The Power and Limits of Interest: Connected Learning in Adolescents' Civic Literacy Practices
In South Korea’s L1 education, an interest has been emphasized as a motivation variable to promote youths’ engagement in reading and writing activities. In the connected learning framework (Ito at al., 2013), interest is considered more than a psychological state of engagement and rather as a crucial, enduring context for young people’s learning and a gateway to connect students’ daily learning within digital media environment to academic achievement, career development, or civic engagement. By adopting the connected learning framework, we examined what interest is actualized in adolescents’ civic literacy practices and how the study participants’ individual interests drive learning in and from practice in different ways.
In a year-long qualitative study, we collected data from a high school online journal club that exemplified the principles of connected learning by linking members' individual interest, peer relations, and civic engagement together. We also recruited three students with distinctive interests in terms of contents, digital tools, and activity goal among the club members. The data included interviews from the students, field notes, researchers’ reflections, and student-created digital productions. By tracking the students’ strategies for five participatory practices - investigation, circulation, production, dialogue and feedback, and mobilization (Rundle et al., 2015), we were able to capture different approaches in the practices from the three students and especially how interacted with their peers as participants of a sustained community (Lave & Wenger, 1991).
The research findings were as follows: (1) The students’ interests actualized in literacy practices were not only an expression of their individual pursuits but were also integrated with their literate identities, which were constructed from their past experiences. (2) While high school students’ clear interests encouraged them to be willing to struggle with difficulties, they could limit their strategic approaches to specific participatory practices not associated to their interests. (3) While peer support was a significant resource for students to exchange and extend their interests to enhance their academic/civic literacy, some students had little perception of it. Furthermore, the study suggested effective ways for L1 teachers to meet the individual needs of diverse students with various interests and organize peer support in L1 classrooms.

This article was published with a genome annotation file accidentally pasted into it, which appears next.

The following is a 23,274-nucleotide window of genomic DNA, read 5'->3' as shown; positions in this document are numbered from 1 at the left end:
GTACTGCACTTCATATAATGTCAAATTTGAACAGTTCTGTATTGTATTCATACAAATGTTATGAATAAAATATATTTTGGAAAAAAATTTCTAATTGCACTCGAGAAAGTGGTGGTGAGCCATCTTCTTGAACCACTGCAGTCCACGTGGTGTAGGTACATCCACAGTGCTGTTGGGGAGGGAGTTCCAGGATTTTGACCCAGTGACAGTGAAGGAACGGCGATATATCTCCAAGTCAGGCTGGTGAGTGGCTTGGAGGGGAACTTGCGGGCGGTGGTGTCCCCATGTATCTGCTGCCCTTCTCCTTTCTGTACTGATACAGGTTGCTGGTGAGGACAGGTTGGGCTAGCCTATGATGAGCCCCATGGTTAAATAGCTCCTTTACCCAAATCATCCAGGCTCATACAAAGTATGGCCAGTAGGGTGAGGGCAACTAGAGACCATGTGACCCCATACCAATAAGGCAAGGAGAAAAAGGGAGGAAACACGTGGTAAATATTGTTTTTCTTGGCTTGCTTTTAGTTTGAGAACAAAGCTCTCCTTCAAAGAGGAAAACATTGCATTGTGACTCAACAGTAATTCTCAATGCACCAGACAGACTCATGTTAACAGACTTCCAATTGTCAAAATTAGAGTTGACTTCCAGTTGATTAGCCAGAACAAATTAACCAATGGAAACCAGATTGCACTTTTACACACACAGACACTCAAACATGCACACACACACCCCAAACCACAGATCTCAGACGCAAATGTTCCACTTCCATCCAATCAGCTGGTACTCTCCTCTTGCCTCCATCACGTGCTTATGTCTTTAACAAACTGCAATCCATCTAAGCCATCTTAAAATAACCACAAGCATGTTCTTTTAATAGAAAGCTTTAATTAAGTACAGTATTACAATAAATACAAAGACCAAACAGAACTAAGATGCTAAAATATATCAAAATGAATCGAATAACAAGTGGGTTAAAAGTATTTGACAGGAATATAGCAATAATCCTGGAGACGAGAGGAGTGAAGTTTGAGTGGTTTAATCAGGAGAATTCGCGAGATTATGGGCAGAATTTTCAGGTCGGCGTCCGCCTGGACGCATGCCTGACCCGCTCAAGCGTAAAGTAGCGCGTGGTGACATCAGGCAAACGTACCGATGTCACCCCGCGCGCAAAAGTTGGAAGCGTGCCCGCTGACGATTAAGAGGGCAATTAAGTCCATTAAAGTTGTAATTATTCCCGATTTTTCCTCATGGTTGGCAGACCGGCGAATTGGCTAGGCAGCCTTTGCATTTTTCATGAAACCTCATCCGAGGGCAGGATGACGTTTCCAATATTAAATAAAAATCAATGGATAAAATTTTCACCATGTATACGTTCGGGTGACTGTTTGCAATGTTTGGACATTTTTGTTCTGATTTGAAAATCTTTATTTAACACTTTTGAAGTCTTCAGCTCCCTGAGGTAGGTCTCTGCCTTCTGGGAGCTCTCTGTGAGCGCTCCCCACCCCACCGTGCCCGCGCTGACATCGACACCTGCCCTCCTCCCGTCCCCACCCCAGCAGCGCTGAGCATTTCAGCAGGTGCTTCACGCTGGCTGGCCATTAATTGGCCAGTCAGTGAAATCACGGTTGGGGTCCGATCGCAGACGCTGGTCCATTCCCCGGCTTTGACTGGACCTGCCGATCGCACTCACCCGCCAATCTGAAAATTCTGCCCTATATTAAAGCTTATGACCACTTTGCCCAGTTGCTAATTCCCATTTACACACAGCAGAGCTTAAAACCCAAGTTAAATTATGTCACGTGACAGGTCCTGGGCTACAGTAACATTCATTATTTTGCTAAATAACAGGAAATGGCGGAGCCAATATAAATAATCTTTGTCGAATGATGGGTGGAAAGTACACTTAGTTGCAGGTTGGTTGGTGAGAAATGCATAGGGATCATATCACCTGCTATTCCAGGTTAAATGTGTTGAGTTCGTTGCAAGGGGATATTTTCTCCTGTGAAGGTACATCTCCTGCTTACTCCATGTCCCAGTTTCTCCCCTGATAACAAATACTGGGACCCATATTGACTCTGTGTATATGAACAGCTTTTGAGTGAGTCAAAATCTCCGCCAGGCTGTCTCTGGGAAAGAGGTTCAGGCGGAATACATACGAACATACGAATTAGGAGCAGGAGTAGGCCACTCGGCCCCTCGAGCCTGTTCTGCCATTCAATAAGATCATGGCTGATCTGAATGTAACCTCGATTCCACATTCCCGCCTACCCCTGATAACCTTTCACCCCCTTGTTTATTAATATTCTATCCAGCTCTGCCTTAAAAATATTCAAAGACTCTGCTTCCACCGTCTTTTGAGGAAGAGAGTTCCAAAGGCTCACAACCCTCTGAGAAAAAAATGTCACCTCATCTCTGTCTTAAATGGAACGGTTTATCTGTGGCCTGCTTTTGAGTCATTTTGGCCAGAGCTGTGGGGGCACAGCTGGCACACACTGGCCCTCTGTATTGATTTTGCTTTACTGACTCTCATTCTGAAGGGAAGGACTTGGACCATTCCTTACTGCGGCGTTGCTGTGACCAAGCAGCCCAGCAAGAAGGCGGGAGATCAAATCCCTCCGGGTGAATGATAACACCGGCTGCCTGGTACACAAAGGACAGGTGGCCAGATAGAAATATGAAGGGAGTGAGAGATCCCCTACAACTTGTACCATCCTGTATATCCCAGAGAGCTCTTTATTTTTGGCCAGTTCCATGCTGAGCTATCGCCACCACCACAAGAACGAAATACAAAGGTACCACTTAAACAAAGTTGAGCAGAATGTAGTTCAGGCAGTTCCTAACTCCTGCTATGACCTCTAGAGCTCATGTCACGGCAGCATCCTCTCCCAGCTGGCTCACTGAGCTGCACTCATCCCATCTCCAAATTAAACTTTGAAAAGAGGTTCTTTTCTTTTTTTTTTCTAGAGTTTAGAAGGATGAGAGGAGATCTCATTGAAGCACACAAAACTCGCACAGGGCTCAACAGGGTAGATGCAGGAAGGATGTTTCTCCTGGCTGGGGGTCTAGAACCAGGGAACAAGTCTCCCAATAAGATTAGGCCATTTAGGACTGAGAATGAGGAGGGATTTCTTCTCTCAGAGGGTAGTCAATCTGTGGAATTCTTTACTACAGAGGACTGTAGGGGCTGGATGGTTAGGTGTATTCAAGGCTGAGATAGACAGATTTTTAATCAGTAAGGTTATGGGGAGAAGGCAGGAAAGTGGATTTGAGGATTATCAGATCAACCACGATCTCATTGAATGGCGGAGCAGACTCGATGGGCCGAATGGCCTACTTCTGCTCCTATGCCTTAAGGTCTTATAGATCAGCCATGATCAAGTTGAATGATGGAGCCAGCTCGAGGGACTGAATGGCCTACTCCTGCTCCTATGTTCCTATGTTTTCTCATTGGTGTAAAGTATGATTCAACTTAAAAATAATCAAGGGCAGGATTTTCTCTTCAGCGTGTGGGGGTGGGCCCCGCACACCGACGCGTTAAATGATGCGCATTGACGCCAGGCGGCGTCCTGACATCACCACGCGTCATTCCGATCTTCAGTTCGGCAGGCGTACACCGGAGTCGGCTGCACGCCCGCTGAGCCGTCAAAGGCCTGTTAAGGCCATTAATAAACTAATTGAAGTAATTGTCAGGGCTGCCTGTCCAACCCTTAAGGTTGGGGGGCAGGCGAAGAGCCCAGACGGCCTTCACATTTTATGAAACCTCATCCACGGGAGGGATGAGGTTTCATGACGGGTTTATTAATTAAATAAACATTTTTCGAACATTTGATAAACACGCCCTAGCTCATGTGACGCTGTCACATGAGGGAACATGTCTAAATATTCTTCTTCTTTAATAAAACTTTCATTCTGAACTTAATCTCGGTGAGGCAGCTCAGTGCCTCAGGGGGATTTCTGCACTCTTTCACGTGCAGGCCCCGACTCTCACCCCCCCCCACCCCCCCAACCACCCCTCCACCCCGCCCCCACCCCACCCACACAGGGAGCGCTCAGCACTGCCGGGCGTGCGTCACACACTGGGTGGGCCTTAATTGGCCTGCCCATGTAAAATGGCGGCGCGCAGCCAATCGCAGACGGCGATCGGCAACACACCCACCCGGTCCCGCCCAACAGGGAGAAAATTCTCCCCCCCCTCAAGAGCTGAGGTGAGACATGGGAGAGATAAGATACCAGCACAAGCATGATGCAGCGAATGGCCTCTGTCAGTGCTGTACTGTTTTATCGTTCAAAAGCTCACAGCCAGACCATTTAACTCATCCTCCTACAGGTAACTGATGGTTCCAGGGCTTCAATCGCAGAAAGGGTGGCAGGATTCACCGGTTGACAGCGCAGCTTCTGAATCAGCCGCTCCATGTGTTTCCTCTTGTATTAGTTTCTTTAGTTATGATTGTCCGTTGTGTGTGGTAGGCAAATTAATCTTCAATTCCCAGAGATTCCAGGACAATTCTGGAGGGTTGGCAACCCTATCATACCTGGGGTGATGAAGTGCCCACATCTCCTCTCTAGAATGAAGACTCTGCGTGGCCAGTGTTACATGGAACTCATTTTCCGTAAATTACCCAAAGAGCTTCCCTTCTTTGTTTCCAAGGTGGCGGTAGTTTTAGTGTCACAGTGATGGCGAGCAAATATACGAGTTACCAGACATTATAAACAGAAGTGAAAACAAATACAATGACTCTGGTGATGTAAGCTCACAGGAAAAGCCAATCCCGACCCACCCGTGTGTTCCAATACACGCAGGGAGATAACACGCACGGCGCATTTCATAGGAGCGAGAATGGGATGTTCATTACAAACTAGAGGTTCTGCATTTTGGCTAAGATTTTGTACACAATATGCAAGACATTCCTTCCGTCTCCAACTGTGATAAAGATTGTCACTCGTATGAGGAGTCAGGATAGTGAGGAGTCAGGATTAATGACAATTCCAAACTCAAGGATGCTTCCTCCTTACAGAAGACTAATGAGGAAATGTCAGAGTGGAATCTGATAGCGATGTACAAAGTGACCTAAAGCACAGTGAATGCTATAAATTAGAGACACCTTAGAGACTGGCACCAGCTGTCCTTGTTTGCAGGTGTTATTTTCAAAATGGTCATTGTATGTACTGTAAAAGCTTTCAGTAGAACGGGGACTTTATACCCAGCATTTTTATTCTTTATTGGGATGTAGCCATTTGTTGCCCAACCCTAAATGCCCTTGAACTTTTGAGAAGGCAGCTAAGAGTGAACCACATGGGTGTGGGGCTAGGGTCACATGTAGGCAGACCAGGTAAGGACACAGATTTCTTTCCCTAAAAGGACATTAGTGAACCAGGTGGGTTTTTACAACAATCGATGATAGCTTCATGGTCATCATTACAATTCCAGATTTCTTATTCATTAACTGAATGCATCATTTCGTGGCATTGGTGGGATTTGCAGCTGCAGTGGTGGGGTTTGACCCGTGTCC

Kew word: interest, civic literacy practice, connected learning
Ito, M., Gutiérrez, K., Livingstone, S., Penuel, B., Rhodes, J., Salen, K., ... & Watkins, S. C. (2013). Connected learning: An agenda for research and design. BookBaby.
Lave, J., Wenger, E., & Wenger, E. (1991). Situated learning: Legitimate peripheral participation (Vol. 521423740). Cambridge: Cambridge university press.
Rundle, M., Weinstein, E., James, C., & Gardner, H. (2015). Doing civics in the digital age: Casual, purposeful, and strategic approaches to participatory politics. (No. 2, pp. 93-100). Working Paper. Youth and Participatory Politics Research Network. Oakland, CA.